• Automated Teller Machines


    Over the past 20 years, the number of automated teller machines (ATMs) in the U.S. has increased almost 23-fold. In 1976, there was approximately one ATM per 13,700 households; by 1995, there was one per 807 households. Read More

  • Trade Deficits and Economic Growth


    The U.S. merchandise trade deficit jumped unexpectedly in July, rising to $10.3 billion from $8.3 billion the month before. Read More

  • The Mexican Economy


    On September 22, the Bank of Mexico announced that it was taking policy actions designed to lower Mexican interest rates so as to reduce capital inflows and decrease international demand for the peso. Read More

  • The Economy in Perspective


    Where to, EMU? ... Many European nations have been working hard over the past several years to lower their inflation rates and trim public sector deficits. Read More

  • Stock Market Volatility


    Although the stock market has risen sharply over the last three years, a casual examination indicates a bumpier path since the middle of 1996. Read More

  • Social Security


    In a pay-as-you-go (PAYGO) public pension program like the U.S. Social Security system, the elderly dependency ratio provides a crucial link between payroll tax rates and benefit levels ... Read More

  • National Saving Trends


    Policymakers have been keeping an eye on the nation's net national saving rate, which has been trending down over the last two and a half decades. Read More

  • Monetary Policy


    The Federal Open Market Committee (FOMC) decided tat its September 30 meeting to let the federal funds rate stand at 5.5%, marking six months since the rate was last altered. Read More

  • Labor Markets


    Labor market growth in September appeared to recover from August's sluggish pace, with nonfarm payroll employment rising 215,000 nationwide. Read More

  • Inventories


    During the first half og 1997, real GDP rose by $142 billion, translating into a 4.1% annual growth rate. Over this same period, real investment in business inventories totaled $141 billion, almost equaling the rise in real output. Read More

  • Interest Rates


    In September, the yield curve on government securities moved noticeably lower (about 20 basis points), but retained its general shape. The weekly average of the 3-month constant-maturity series moved below 5%. Read More

  • Inflation and Prices


    Consumer prices rose at a 2.3% annualized rate in August, a small acceleration from the year-to-date average of 1.6%and only a shade higher than the 12-month average of 2.2%. Read More

  • Human Capital Investment


    Human capital theory suggests that training, whether formal or on the job, enhances worker productivity and thus leads to higher wages. Training prepares new workers and enhances the skills of existing workers. Read More

  • Economic Activity


    The Commerce Department's final estimate places second-quarter real GDP growth at 3.3%, down a bit from the preliminary estimate of 3.6%. Read More

  • Banking Conditions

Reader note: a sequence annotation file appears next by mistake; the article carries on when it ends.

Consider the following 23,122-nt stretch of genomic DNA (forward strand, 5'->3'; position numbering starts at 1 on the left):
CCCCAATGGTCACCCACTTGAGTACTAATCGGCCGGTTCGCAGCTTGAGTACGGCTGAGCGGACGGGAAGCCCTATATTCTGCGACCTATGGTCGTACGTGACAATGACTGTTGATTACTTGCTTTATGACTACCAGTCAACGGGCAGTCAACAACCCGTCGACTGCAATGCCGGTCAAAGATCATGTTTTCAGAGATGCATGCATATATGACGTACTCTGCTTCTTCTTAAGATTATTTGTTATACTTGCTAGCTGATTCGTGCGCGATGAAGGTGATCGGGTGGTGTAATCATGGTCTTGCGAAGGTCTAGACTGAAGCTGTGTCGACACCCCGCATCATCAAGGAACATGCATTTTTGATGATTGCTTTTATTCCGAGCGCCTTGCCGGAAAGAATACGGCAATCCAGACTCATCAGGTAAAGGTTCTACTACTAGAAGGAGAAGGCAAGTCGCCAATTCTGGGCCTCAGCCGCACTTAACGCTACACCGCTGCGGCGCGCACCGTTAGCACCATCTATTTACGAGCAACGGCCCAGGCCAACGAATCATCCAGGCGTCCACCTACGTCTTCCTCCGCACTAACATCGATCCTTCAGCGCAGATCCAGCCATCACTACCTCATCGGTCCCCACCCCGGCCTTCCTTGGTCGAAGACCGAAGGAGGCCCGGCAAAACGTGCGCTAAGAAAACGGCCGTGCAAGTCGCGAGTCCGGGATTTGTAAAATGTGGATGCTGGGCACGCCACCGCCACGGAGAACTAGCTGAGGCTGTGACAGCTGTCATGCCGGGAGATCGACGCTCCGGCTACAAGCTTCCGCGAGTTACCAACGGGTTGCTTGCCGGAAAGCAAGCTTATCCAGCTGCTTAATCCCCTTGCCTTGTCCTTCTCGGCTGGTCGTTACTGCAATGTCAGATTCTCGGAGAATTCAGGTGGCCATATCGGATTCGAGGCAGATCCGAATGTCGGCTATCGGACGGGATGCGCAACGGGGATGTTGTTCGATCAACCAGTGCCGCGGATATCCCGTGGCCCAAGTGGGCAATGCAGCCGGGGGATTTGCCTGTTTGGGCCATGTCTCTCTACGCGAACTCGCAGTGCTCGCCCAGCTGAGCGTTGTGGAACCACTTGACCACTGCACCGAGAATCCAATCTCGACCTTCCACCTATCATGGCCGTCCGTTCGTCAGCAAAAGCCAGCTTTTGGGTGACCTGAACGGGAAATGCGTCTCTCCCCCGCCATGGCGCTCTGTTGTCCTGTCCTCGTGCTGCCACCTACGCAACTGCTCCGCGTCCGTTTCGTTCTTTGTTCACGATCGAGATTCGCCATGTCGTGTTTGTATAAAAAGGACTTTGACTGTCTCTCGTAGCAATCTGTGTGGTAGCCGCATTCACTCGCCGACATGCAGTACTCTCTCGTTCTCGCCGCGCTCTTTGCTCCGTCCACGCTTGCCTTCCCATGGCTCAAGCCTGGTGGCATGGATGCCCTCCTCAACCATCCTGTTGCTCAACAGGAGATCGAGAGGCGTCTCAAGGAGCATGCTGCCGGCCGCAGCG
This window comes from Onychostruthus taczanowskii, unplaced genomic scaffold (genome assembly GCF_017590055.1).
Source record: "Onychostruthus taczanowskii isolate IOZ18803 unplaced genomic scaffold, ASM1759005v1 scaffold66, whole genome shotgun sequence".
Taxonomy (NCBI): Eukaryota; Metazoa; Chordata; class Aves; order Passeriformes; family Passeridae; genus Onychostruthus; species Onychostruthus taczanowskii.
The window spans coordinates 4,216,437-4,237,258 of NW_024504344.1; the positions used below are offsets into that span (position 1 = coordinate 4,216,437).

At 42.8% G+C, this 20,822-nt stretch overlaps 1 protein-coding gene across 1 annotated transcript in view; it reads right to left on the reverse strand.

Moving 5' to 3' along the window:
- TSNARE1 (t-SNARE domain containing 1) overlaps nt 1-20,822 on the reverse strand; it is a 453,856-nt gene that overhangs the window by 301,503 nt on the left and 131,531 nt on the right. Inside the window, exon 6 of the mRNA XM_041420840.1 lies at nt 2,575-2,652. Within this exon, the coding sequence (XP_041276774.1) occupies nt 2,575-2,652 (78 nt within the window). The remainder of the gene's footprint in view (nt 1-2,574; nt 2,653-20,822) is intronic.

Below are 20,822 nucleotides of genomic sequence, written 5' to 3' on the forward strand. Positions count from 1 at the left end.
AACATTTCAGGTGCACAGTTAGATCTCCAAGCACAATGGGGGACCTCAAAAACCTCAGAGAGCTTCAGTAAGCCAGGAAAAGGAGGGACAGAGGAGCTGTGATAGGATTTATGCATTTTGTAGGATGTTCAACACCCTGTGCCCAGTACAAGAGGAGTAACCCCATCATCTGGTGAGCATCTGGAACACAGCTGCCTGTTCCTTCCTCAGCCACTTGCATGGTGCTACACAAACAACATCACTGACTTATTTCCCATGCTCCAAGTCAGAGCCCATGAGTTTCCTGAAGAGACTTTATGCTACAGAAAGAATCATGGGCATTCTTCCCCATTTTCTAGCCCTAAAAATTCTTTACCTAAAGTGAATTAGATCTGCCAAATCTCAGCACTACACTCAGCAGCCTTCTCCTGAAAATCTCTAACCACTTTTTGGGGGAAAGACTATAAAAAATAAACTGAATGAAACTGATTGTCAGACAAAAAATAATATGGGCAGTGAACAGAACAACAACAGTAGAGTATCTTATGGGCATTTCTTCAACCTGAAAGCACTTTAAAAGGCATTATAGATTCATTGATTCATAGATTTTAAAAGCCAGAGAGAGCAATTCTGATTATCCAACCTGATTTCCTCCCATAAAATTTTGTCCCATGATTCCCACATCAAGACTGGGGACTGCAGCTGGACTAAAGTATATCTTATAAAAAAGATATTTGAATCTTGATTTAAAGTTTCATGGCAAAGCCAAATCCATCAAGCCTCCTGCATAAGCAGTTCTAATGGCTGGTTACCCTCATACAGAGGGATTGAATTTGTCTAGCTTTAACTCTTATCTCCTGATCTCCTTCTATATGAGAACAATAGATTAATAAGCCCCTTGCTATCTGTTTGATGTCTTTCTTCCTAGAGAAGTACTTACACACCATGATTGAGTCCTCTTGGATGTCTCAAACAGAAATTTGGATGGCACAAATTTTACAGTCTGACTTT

FDIC-insured commercial banks reported record profits of $14.6 billion in the second quarter, surpassing the previous high set in the first three months of the year. Read More

  • The UPS Strike


    A number of commentators have described the recent Teamsters' strike against UPS as a watershed moment in U.S labor history. Read More

  • The Economy in Perspective


    Paradigm Lost? ... What should we makde of the unexpectedly good macroeconomic performance of the U.S. economy in the last several years? Read More

  • Ohio Agriculture


    Unseasonable summer weather has been of great concern to Ohio farmers. Rainfall has varied widely from month to month, and temperatures have generally been below normal. Read More

  • Monetary Policy


    At its August 19 meeting, the Federal Open Market Committee (FOMC) decided to maintain the existing degree of pressure on the federal funds rate, expecting it to remain around 5.5%. Read More

  • Labor Markets


    Despite a slight slowdown, the nation's labor markets remained strong in August. Read More

  • Interest Rates


    The yield curve has steepened since the end of July, with long rates increasing about 20 basis point (b.p.) and the 3-month short rate inching up only four b.p. Read More

  • Inflation and Prices


    Inflation remained unexpectedly restrained in July, as the Consumer Price Index (CPI) rose an annualized 2.3% and the Producer Price Index (PPI) for finished goods actually fell 0.9%. Read More

  • Housing Finance


    Until recent weeks, mortgage interest rates had been on a steady downward trend, with 30-year rates falling to 7.37% at the end of July (their lowest level since March 1996). Read More

  • Floating Exchange Rates


    Since the end of the Bretton Woods fixed-exchange-rate regime, dollar exchange rates have moved in response to market forces. Isolating and explaining these forces is a task that still baffles economists. Read More

  • Fixed Exchange Rates: The Thai Baht


    Thailand, like many newly developing countries, closely links its currency to the U.S. Dollar. Read More

  • Financing the Investment Boom


    The current expansion has been characterized by an extraordinary advance in business investment, financed through both strong cashflow and substantial consumption borrowing. Read More